Palliative care advocates are gaining confidence the Center for Medicare and Medicaid Innovation(CMMI) will give the go-ahead for a demonstration payment model covering community-based palliative care.
Edo Banach, president and CEO of the National Hospice and Palliative Care Organization (NHPCO), told McKnight’s Home Care Daily his organization began talks about a demonstration project in early 2020 with CMMI under the Trump administration, and those talks have gained momentum under the Biden administration.
“We’ve gotten incredibly positive feedback and I think this is actually germinating at CMMI,” Banach said. “I am incredibly hopeful that this is a demo that we will see sooner, rather than later.”
Hopes for a palliative care payment model have risen in recent weeks, after the director of CMMI’s Patient Care Models Group said publicly the center hoped to move forward on a possible project.
Palliative care offers specialized medical care for people living with serious illnesses, such as heart disease, stroke, diabetes, Parkinson’s disease and Alzheimer’s disease. Patients receiving palliative care can also continue receiving curative treatment. They are cared for by a team that includes clinicians, social workers and clergy. The Center to Advance Palliative Care (CAPC) estimates 12.4 million Americans could benefit from this form of treatment.
Although private insurance plans and approximately 134 Medicare Advantage plans now cover palliative care, traditional Medicare doesn’t because its fee-for-service structure won’t cover services provided by clergy and social workers.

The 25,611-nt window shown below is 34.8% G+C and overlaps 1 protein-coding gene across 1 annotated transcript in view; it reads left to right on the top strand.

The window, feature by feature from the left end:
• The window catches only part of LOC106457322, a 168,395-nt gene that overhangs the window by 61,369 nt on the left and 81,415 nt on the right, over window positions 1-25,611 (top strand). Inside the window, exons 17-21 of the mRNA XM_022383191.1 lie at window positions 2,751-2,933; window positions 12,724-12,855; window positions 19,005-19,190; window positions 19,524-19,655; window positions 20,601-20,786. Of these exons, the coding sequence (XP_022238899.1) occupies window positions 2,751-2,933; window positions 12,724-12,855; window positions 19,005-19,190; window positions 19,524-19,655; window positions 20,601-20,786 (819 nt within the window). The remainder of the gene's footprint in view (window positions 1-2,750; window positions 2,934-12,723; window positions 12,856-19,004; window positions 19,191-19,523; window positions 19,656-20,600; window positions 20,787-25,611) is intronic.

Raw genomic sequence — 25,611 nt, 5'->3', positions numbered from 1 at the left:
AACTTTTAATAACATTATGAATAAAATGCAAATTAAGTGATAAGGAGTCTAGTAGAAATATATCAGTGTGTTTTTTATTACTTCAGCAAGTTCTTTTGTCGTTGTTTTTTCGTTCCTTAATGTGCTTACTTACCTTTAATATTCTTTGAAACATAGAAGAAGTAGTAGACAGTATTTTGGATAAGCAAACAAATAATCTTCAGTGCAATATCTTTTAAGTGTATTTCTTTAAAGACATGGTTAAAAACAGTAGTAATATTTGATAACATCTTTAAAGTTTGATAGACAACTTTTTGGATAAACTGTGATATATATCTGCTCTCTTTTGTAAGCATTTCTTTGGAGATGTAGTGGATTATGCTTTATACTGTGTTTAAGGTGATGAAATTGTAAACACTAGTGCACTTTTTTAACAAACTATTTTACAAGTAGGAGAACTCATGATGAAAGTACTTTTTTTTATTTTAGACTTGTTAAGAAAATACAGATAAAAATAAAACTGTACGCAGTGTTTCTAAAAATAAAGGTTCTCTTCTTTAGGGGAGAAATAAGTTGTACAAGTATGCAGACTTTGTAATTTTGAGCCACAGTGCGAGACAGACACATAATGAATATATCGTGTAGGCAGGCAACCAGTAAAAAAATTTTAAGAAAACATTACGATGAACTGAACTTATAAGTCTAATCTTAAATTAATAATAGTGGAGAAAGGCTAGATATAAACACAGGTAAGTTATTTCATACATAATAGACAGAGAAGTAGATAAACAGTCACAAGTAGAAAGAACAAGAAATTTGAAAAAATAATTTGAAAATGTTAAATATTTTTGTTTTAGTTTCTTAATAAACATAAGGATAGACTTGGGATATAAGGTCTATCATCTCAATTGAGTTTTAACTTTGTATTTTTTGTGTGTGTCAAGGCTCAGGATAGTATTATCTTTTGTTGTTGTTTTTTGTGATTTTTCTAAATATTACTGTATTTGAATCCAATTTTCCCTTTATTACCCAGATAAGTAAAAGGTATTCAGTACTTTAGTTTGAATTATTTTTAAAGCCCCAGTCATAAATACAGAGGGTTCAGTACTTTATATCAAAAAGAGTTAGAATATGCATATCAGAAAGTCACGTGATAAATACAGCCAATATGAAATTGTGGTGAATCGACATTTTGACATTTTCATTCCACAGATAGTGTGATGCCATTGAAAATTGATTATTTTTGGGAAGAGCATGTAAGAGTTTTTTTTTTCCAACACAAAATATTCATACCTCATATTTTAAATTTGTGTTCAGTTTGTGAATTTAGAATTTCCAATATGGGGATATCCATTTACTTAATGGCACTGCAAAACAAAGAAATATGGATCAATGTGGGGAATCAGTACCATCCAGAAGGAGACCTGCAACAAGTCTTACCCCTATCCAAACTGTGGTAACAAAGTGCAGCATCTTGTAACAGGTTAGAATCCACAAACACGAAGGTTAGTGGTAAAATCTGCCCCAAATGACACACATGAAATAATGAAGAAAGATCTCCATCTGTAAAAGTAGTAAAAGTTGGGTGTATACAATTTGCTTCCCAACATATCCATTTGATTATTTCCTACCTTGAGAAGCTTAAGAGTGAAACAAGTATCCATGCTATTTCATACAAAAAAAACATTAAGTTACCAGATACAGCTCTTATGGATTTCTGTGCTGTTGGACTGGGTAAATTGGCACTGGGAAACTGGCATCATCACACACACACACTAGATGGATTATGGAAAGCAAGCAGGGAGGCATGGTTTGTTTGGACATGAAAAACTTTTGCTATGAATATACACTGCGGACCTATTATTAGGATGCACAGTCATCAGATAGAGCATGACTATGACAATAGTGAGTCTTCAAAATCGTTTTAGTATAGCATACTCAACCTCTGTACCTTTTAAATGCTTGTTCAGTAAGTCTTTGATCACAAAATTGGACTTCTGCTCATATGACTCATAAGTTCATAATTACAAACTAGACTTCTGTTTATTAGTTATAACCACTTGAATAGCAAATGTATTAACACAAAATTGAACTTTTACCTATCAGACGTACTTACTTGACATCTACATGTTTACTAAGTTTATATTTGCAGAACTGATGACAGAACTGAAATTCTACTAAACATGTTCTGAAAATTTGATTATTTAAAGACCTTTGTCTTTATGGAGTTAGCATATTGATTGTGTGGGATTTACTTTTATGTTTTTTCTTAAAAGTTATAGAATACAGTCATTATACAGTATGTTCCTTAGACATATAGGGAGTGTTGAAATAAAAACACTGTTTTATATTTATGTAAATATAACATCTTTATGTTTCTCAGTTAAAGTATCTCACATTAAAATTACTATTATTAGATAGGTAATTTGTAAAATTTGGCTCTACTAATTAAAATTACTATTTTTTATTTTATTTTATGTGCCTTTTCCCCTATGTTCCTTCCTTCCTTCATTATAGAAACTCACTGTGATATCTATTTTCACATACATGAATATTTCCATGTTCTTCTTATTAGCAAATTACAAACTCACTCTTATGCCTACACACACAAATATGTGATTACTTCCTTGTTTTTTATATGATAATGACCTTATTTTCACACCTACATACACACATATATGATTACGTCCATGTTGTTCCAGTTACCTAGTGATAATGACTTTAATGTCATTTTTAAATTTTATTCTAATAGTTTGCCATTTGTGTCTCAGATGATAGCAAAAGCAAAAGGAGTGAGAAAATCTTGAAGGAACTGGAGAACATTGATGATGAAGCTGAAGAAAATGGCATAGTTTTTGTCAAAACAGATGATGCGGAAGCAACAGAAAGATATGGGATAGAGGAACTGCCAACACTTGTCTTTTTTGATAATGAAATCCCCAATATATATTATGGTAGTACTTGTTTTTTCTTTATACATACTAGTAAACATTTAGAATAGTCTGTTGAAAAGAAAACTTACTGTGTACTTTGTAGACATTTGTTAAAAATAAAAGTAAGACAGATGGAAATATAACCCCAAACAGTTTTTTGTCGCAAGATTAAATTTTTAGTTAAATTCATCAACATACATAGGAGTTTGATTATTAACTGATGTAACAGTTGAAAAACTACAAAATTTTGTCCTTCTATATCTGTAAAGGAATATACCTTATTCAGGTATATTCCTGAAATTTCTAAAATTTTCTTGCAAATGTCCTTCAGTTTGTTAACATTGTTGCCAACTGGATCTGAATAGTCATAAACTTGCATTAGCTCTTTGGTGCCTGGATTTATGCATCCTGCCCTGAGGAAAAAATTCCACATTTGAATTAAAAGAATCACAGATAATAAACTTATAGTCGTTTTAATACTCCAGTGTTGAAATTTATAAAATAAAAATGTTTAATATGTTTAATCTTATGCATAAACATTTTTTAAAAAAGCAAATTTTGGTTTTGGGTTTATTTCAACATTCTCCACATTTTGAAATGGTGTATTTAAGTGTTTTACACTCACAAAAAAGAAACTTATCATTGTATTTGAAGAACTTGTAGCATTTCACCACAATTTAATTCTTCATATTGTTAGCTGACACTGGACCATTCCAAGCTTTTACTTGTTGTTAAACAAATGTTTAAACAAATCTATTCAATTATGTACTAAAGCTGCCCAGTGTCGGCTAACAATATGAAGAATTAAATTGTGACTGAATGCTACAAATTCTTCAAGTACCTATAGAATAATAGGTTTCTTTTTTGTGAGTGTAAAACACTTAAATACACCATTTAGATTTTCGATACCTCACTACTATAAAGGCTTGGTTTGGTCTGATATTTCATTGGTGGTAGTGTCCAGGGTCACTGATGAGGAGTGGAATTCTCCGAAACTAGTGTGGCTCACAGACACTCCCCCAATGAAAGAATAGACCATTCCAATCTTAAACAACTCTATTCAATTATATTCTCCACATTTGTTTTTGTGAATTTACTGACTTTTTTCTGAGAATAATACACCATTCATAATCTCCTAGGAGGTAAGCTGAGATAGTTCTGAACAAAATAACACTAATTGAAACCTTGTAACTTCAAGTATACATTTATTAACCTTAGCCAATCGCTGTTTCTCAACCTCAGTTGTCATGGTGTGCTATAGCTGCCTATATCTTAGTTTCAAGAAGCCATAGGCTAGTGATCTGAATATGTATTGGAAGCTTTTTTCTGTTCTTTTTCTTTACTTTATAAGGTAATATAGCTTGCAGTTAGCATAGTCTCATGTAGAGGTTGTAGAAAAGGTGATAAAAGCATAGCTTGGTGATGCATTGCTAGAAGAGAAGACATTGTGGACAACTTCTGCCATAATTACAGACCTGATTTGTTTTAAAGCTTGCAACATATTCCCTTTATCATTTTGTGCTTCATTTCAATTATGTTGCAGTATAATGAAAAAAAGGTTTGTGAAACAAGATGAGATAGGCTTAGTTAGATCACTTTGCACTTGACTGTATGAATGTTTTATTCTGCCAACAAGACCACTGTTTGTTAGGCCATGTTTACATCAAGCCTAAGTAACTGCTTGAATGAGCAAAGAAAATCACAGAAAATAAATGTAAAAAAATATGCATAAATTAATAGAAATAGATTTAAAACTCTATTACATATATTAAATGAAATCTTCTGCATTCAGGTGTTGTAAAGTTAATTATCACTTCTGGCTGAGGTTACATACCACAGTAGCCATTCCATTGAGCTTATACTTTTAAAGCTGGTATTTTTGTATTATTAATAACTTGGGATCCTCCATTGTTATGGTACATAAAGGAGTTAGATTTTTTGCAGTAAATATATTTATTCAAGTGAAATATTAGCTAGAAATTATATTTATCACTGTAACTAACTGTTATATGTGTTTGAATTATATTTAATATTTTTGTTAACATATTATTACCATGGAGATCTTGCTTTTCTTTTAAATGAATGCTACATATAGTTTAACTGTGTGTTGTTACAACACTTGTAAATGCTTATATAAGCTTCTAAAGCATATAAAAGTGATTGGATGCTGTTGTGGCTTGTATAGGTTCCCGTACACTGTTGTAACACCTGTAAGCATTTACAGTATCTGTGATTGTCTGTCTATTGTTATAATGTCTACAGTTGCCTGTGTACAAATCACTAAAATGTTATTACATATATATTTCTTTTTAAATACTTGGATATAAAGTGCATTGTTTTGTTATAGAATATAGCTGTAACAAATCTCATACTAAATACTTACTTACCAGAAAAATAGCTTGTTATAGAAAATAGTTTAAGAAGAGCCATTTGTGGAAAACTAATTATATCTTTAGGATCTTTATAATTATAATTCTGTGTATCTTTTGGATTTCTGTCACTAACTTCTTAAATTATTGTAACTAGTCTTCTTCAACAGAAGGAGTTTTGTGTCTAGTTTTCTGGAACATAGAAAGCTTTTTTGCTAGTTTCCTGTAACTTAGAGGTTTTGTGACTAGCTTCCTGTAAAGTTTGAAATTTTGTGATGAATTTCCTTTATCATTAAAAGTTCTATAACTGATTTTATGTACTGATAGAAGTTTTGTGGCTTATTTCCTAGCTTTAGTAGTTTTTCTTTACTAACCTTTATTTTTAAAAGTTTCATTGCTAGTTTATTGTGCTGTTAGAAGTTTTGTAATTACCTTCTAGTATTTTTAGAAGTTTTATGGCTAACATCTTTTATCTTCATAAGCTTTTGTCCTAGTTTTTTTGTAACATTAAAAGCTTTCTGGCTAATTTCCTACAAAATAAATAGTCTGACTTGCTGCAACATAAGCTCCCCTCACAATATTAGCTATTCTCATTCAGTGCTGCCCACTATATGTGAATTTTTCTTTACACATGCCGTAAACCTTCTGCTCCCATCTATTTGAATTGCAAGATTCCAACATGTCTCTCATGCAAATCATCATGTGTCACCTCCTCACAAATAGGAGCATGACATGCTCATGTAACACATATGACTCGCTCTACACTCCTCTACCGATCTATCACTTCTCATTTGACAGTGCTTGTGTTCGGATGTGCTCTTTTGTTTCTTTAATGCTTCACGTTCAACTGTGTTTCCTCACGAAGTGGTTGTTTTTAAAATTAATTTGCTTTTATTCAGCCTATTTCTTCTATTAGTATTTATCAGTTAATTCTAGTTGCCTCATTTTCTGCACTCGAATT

“Why these payment models are so important is because they sidestep the fee-for-service billing entirely,” Allison Silvers, CAPC payment and policy vice president, told McKnight’s Home Care Daily. “That way you can set up payment for palliative care services that pay the entire team.”
Palliative care advocates say a similar demonstration model for hospice — the Medicare Care Choices Model — is also boosting the prospects for a palliative care demonstration model. That project, which wraps at the end of this year, allows patients to receive hospice and curative care, and so far, has proven to be cost-effective.
Preliminary results from a study NHPCO conducted with University of Chicago research center NORC found a community-based payment model for palliative care also could save Medicare millions of dollars a year.
“The reason you end up saving money is not because you are spending so much on care, it’s because once people are exposed to palliative care, they want more of it and less curative care,” Banach explained.
Moreover, Banach thinks the COVID-19 pandemic could boost the prospects for a palliative care payment demonstration model. As thousands of Americans deal with long-term symptoms of the virus, palliative care could offer physical relief for those patients and possible financial relief for payers.